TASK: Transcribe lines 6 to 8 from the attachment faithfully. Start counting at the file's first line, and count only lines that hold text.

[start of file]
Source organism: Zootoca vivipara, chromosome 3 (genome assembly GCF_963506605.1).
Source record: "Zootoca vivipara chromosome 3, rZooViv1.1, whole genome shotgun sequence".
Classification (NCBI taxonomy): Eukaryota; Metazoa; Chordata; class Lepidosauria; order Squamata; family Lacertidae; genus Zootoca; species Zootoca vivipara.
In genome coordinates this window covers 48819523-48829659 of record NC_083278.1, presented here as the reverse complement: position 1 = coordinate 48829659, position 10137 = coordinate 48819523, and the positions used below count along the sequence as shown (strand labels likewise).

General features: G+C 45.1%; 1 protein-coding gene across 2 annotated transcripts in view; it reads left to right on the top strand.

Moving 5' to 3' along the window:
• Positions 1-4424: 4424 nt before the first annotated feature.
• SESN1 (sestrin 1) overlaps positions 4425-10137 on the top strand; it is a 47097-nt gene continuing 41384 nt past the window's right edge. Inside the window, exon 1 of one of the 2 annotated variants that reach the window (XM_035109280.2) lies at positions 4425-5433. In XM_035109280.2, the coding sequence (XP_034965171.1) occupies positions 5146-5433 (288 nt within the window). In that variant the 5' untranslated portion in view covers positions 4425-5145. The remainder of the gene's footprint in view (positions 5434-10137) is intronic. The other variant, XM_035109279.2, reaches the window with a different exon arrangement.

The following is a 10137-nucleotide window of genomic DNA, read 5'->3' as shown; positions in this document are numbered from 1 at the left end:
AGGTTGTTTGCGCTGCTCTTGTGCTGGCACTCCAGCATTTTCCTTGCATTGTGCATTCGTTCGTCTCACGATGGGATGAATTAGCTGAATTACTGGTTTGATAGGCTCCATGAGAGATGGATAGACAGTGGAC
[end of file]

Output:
Moving 5' to 3' along the window:
• Positions 1-4424: 4424 nt before the first annotated feature.
• SESN1 (sestrin 1) overlaps positions 4425-10137 on the top strand; it is a 47097-nt gene continuing 41384 nt past the window's right edge. Inside the window, exon 1 of one of the 2 annotated variants that reach the window (XM_035109280.2) lies at positions 4425-5433. In XM_035109280.2, the coding sequence (XP_034965171.1) occupies positions 5146-5433 (288 nt within the window). In that variant the 5' untranslated portion in view covers positions 4425-5145. The remainder of the gene's footprint in view (positions 5434-10137) is intronic. The other variant, XM_035109279.2, reaches the window with a different exon arrangement.